Christine Anagnos, director of the association and one of four authors of the report, pointed to a trend of high-profile appointments of men at major museums, replacing female directors, including in Philadelphia, Dallas and Newark.
That trend could change, with the Cleveland Museum of Art searching for a new director; with the announcement last week by Malcolm Rogers that he was retiring from the Museum of Fine Arts, Boston, as soon as a successor is found; and with the directors of the National Gallery in Washington and the Brooklyn Museum being over 65.
But experts debate not only whether women will get those plum jobs, but also whether they will pursue them. “Is it that women are not being offered those jobs, or they’re choosing not to take those jobs?” asked Lisa Phillips, director of the New Museum in New York, who initiated the idea for the study.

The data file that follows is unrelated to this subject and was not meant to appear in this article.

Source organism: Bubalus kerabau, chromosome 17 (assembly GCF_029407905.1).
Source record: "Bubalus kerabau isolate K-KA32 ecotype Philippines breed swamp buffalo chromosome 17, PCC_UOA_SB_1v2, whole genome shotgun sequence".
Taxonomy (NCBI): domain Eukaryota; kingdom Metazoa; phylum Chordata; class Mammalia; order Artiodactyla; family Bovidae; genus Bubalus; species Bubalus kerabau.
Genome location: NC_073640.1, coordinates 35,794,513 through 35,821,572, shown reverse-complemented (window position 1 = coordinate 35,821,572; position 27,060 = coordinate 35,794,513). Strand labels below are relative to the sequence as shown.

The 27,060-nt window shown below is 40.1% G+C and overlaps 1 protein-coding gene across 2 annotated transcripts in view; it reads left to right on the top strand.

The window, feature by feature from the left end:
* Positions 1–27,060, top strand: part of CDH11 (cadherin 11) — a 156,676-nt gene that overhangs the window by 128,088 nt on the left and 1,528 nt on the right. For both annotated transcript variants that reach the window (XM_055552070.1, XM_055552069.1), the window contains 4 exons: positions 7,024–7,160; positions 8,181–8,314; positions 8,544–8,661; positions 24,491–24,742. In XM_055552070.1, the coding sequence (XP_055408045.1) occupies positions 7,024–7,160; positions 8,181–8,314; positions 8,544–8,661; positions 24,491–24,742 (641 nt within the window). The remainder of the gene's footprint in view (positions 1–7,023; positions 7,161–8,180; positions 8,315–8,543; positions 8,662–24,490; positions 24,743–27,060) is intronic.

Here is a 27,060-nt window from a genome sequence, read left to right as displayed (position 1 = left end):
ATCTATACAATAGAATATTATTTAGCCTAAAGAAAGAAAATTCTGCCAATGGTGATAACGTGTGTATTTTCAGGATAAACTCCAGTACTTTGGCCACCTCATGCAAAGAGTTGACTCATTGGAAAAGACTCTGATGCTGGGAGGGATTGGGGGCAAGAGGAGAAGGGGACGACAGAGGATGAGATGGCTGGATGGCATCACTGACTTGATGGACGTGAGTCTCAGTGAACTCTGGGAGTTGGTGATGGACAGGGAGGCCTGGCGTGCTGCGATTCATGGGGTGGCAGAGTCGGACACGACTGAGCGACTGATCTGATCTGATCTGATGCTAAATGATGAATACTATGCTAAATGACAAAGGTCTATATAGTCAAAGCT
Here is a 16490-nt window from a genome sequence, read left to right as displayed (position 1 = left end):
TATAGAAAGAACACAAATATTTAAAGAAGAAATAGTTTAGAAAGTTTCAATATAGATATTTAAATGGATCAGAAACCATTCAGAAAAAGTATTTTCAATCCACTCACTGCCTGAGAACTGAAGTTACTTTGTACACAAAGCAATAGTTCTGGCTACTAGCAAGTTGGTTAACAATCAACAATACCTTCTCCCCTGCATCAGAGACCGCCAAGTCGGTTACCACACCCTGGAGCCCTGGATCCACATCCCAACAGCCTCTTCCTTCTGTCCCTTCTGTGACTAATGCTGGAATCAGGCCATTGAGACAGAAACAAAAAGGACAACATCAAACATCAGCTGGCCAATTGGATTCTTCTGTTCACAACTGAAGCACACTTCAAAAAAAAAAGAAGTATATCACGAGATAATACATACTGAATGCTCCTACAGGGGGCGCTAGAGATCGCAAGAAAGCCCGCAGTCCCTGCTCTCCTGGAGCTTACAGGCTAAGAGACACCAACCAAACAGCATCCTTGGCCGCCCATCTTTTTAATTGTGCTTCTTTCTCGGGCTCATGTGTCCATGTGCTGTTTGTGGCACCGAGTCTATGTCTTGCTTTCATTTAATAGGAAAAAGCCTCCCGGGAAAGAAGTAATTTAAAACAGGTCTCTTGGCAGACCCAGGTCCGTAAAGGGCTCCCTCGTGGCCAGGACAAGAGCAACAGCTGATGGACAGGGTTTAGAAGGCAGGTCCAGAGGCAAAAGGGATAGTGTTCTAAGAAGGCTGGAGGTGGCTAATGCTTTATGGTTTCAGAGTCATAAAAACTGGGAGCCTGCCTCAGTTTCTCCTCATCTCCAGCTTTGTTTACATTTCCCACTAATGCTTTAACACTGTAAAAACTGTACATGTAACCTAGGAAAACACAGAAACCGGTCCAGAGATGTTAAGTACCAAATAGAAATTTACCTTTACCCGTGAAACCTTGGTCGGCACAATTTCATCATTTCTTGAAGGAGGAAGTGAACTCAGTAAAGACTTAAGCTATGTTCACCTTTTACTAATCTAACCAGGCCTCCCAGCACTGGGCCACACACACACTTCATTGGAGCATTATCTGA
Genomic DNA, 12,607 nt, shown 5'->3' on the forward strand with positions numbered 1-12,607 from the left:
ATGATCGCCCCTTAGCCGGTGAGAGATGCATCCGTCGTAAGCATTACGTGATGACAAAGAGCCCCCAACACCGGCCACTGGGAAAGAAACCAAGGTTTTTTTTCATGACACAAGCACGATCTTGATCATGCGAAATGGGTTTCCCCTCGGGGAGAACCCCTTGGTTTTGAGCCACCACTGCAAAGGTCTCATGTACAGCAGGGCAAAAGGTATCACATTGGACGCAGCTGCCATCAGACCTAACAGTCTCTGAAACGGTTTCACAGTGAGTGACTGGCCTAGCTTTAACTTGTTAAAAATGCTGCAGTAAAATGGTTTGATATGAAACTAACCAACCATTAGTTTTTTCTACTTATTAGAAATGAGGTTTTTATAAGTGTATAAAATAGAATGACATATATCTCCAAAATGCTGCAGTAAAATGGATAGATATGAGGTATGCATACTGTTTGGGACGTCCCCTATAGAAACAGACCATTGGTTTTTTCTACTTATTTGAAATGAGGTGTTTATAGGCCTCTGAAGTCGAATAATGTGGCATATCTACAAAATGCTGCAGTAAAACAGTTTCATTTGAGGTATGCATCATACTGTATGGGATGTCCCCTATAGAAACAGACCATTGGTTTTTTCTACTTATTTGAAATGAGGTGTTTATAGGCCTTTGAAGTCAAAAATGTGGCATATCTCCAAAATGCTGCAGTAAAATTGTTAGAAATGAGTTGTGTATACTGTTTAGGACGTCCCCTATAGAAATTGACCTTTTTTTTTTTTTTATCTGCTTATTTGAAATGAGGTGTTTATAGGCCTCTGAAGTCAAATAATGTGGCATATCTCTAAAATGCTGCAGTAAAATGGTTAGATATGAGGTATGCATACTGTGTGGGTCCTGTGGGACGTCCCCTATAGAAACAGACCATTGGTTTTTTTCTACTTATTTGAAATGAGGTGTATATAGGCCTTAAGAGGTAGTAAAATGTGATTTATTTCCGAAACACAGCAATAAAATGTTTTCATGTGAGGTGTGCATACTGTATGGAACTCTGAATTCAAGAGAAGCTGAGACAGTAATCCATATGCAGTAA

Written in partnership with the National Center for Arts Research, the report, called “The Gender Gap in Museum Directorships,” explores the factors contributing to the gulf at the top and frames the findings within the debate provoked by Sheryl Sandberg’s book “Lean In” and Anne-Marie Slaughter’s 2012 article “Why Women Still Can’t Have It All” in The Atlantic.
Combining large and small institutions, the report found that an average of 42 percent of the association’s museum directors were women. That is certainly a different picture from 25 years ago, when only 14 percent of museums in the association were run by women, and a slight improvement from 38 percent five years ago.